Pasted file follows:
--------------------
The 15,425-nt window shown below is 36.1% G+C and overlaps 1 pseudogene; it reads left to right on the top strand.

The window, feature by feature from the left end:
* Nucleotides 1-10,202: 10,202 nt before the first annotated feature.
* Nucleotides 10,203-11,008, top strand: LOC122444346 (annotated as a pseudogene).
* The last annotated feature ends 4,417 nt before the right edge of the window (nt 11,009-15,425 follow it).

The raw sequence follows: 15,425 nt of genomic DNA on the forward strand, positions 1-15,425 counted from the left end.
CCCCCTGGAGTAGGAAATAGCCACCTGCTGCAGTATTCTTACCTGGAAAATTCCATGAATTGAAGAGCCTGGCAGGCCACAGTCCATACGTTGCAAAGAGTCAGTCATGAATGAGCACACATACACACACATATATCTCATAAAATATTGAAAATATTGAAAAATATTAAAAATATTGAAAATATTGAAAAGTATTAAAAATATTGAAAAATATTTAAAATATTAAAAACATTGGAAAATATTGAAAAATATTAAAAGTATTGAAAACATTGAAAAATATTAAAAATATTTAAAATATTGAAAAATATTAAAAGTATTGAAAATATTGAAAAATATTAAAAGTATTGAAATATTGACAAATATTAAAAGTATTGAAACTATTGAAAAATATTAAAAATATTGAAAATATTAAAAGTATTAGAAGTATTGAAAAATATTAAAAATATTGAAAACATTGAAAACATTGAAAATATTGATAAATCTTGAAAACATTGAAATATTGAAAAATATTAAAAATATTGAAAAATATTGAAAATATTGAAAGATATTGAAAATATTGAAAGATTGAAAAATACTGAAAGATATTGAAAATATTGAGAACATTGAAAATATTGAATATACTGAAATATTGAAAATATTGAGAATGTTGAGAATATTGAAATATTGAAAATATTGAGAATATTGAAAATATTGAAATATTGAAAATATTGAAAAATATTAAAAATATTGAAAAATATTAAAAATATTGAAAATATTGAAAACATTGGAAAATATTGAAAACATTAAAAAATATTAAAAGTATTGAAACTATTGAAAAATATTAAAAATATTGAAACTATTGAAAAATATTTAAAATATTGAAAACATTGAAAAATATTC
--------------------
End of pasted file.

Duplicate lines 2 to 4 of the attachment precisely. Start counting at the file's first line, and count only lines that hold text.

The window, feature by feature from the left end:
* Nucleotides 1-10,202: 10,202 nt before the first annotated feature.
* Nucleotides 10,203-11,008, top strand: LOC122444346 (annotated as a pseudogene).